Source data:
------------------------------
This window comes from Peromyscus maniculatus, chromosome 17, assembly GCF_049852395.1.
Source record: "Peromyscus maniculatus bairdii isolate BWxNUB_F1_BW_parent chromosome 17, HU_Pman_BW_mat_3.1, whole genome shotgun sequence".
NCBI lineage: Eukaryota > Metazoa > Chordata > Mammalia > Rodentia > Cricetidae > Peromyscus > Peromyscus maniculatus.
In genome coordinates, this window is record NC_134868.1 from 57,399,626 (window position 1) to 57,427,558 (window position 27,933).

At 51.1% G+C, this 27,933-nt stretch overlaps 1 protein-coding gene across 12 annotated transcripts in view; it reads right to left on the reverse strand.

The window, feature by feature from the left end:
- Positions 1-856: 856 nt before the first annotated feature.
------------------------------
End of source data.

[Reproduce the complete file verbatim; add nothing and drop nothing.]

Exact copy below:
This window comes from Peromyscus maniculatus, chromosome 17, assembly GCF_049852395.1.
Source record: "Peromyscus maniculatus bairdii isolate BWxNUB_F1_BW_parent chromosome 17, HU_Pman_BW_mat_3.1, whole genome shotgun sequence".
NCBI lineage: Eukaryota > Metazoa > Chordata > Mammalia > Rodentia > Cricetidae > Peromyscus > Peromyscus maniculatus.
In genome coordinates, this window is record NC_134868.1 from 57,399,626 (window position 1) to 57,427,558 (window position 27,933).

At 51.1% G+C, this 27,933-nt stretch overlaps 1 protein-coding gene across 12 annotated transcripts in view; it reads right to left on the reverse strand.

The window, feature by feature from the left end:
- Positions 1-856: 856 nt before the first annotated feature.